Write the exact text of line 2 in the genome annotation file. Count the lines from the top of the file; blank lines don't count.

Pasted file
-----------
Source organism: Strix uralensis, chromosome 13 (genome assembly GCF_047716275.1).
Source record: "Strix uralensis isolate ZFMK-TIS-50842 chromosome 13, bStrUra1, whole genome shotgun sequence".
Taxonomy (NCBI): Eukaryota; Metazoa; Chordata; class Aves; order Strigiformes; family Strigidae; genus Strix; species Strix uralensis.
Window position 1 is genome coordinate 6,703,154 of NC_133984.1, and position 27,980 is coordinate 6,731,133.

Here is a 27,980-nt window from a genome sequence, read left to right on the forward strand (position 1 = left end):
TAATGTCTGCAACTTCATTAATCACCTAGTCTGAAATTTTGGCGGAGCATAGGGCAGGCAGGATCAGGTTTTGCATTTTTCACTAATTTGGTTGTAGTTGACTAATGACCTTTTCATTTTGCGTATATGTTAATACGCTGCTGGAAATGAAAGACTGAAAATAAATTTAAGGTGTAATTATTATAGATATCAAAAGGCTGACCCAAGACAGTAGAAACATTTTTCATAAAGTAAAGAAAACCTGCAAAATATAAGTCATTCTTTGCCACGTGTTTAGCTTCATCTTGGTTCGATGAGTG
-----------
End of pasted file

Source record: "Strix uralensis isolate ZFMK-TIS-50842 chromosome 13, bStrUra1, whole genome shotgun sequence".